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Thursday, 21 March 2013

Food Safety, Politics and Semantic Maneuvers – Canadian Style

First published March 21, 2013

"Safe Food for Canadians Act - The beginning of 2015 will come soon enough. Meanwhile, over the next two years, the Canadian Food Inspection Agency (CFIA) will work with consumer groups and industry to develop new regulations to support the Act. During this period, the CFIA will also launch a number of significant food safety enhancements":

Bill S-11 pertaining to the Safe Food for Canadians Act received royal assent in 2012 and is now law. We can now all breathe a sigh of relief?

The passing of Bill S-11 into law did not happen without the usual political wrangling. Members of Parliament had a chance to comment as usual with some comments making sense and others not so much. A careful reading shows the unmistakable political partisanship in the comments. The question of the real gain to be expected as a result of this Bill has been raised in another post.

You may read the parliamentary discourse and come to your own conclusions:
Warning: Some readers may find the dizzying display of democracy in the parliamentary discourse frustrating or infuriating. If you are able to look past the hidden agenda in many of the comments, they provide a useful indication of the food safety outcome to expect from the resulting law and regulations.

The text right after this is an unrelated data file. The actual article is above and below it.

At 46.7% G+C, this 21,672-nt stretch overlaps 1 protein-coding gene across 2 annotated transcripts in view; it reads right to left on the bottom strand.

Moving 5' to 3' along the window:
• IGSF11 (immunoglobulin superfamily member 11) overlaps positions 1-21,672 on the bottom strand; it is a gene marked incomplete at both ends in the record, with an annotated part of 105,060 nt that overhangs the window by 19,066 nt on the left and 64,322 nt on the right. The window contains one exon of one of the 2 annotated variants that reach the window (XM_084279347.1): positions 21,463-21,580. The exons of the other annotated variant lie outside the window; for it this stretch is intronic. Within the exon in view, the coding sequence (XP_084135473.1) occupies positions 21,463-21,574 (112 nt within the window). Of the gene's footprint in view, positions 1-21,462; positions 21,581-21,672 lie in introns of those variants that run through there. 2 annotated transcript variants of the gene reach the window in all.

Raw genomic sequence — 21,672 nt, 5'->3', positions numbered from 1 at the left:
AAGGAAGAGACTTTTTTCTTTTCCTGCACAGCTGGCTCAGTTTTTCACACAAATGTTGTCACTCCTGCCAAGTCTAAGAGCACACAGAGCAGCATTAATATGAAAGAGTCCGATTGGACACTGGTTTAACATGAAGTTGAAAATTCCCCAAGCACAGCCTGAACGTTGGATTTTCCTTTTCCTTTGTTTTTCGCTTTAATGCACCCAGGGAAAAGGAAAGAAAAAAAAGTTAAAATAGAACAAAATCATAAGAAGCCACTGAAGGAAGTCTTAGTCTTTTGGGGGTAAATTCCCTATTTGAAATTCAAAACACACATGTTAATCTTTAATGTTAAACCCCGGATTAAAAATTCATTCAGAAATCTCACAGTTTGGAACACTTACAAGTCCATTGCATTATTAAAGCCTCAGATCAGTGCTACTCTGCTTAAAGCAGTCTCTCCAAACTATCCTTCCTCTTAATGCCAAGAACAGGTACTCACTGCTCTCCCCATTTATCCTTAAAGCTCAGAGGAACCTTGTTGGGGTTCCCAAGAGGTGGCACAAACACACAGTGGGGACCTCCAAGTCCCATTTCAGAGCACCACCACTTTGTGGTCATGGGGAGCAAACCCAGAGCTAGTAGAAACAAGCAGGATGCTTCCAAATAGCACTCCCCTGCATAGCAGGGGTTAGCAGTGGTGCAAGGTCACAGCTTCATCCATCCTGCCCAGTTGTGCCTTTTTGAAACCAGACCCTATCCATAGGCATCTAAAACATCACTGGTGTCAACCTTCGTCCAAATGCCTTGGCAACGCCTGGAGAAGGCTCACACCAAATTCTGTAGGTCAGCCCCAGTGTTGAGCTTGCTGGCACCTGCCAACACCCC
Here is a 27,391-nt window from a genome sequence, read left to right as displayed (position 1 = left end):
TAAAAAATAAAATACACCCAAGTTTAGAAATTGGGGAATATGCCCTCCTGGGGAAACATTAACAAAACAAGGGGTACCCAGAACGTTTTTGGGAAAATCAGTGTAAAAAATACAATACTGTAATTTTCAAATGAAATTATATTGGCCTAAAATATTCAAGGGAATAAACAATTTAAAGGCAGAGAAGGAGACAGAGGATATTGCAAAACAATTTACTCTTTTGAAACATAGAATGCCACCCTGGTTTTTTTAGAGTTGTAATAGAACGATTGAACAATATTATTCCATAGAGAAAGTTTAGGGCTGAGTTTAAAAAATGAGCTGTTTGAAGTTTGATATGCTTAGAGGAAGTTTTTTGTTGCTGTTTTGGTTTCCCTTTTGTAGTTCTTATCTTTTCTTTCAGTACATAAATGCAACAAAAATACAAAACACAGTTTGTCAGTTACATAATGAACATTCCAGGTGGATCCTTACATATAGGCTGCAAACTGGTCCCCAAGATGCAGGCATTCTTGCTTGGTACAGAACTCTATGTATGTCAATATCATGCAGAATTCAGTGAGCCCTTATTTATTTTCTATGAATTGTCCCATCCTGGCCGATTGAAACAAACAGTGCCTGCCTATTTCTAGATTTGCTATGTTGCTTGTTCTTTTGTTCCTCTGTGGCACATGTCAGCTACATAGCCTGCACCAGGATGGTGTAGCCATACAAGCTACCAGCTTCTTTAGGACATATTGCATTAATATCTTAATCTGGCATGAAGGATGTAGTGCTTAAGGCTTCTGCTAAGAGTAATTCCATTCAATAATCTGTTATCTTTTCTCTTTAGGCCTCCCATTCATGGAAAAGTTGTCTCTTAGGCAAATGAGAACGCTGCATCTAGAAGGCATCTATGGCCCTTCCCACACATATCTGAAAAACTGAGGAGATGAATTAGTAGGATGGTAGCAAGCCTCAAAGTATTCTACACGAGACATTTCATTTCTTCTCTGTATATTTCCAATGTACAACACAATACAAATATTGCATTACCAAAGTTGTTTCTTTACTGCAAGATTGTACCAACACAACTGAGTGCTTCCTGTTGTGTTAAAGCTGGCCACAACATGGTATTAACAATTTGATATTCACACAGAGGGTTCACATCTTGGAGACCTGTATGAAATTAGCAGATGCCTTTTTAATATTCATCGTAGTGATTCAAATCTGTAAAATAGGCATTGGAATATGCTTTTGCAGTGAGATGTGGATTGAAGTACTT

Food Business Owners – You should make sure you are sufficiently informed about this Safe Food for Canadians Act (SFCA). As defined, it is:

“An Act respecting food commodities, including their inspection, their safety, their labelling and advertising, their import, export and interprovincial trade, the establishment of standards for them, the registration or licensing of persons who perform certain activities related to them, the establishment of standards governing establishments where those activities are performed and the registration of establishments where those activities are performed"

You may start by reading the “Interpretation” section and then understand this point below about inspection under SFCA as it applies to your business whether you operate in Canada or you import/export or ship to Canada:

Authority to enter a place
24. (1) Subject to subsection 26(1), an inspector may, for a purpose related to verifying compliance or preventing non-compliance with this Act, enter a place, including a conveyance, in which they have reasonable grounds to believe that an activity regulated under this Act is conducted or an item to which this Act applies is located.

 Posted By Felix Amiri
Felix Amiri is the current Food Sector Chair of GCSE-Food & Health Protection

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